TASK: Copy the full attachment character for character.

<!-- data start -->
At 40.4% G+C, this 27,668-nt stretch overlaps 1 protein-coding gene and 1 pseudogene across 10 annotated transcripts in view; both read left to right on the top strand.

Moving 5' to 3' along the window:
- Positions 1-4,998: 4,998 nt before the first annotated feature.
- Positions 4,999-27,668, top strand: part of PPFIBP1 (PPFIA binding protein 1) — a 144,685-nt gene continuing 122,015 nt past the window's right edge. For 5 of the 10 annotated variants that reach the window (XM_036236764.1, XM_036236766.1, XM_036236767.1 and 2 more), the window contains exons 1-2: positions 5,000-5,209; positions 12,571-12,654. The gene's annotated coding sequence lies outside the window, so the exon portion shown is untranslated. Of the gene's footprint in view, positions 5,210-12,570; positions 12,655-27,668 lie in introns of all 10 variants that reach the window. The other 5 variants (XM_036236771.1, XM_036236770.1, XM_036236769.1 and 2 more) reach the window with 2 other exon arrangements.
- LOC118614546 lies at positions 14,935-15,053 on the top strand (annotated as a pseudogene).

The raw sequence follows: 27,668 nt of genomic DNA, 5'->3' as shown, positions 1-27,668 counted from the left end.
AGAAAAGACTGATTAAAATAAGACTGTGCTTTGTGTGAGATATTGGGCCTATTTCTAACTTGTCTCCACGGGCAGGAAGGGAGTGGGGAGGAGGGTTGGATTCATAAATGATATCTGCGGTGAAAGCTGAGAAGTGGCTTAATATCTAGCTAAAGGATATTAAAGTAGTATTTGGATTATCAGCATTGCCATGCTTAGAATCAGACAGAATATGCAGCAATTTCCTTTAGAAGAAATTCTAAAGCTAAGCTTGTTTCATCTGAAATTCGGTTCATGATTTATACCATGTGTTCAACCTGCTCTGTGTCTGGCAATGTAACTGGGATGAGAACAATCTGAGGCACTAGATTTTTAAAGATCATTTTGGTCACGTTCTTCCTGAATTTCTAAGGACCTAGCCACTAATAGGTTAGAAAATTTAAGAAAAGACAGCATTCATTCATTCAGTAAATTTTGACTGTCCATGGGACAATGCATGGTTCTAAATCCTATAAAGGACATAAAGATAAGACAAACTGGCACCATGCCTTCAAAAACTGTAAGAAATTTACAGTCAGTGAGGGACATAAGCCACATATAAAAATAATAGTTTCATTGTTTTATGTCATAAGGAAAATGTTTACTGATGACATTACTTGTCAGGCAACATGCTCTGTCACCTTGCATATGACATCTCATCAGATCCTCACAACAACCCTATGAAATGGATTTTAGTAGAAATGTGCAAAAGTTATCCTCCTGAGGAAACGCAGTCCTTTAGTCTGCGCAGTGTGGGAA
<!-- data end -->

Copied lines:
At 40.4% G+C, this 27,668-nt stretch overlaps 1 protein-coding gene and 1 pseudogene across 10 annotated transcripts in view; both read left to right on the top strand.

Moving 5' to 3' along the window:
- Positions 1-4,998: 4,998 nt before the first annotated feature.
- Positions 4,999-27,668, top strand: part of PPFIBP1 (PPFIA binding protein 1) — a 144,685-nt gene continuing 122,015 nt past the window's right edge. For 5 of the 10 annotated variants that reach the window (XM_036236764.1, XM_036236766.1, XM_036236767.1 and 2 more), the window contains exons 1-2: positions 5,000-5,209; positions 12,571-12,654. The gene's annotated coding sequence lies outside the window, so the exon portion shown is untranslated. Of the gene's footprint in view, positions 5,210-12,570; positions 12,655-27,668 lie in introns of all 10 variants that reach the window. The other 5 variants (XM_036236771.1, XM_036236770.1, XM_036236769.1 and 2 more) reach the window with 2 other exon arrangements.
- LOC118614546 lies at positions 14,935-15,053 on the top strand (annotated as a pseudogene).

The raw sequence follows: 27,668 nt of genomic DNA, 5'->3' as shown, positions 1-27,668 counted from the left end.
AGAAAAGACTGATTAAAATAAGACTGTGCTTTGTGTGAGATATTGGGCCTATTTCTAACTTGTCTCCACGGGCAGGAAGGGAGTGGGGAGGAGGGTTGGATTCATAAATGATATCTGCGGTGAAAGCTGAGAAGTGGCTTAATATCTAGCTAAAGGATATTAAAGTAGTATTTGGATTATCAGCATTGCCATGCTTAGAATCAGACAGAATATGCAGCAATTTCCTTTAGAAGAAATTCTAAAGCTAAGCTTGTTTCATCTGAAATTCGGTTCATGATTTATACCATGTGTTCAACCTGCTCTGTGTCTGGCAATGTAACTGGGATGAGAACAATCTGAGGCACTAGATTTTTAAAGATCATTTTGGTCACGTTCTTCCTGAATTTCTAAGGACCTAGCCACTAATAGGTTAGAAAATTTAAGAAAAGACAGCATTCATTCATTCAGTAAATTTTGACTGTCCATGGGACAATGCATGGTTCTAAATCCTATAAAGGACATAAAGATAAGACAAACTGGCACCATGCCTTCAAAAACTGTAAGAAATTTACAGTCAGTGAGGGACATAAGCCACATATAAAAATAATAGTTTCATTGTTTTATGTCATAAGGAAAATGTTTACTGATGACATTACTTGTCAGGCAACATGCTCTGTCACCTTGCATATGACATCTCATCAGATCCTCACAACAACCCTATGAAATGGATTTTAGTAGAAATGTGCAAAAGTTATCCTCCTGAGGAAACGCAGTCCTTTAGTCTGCGCAGTGTGGGAA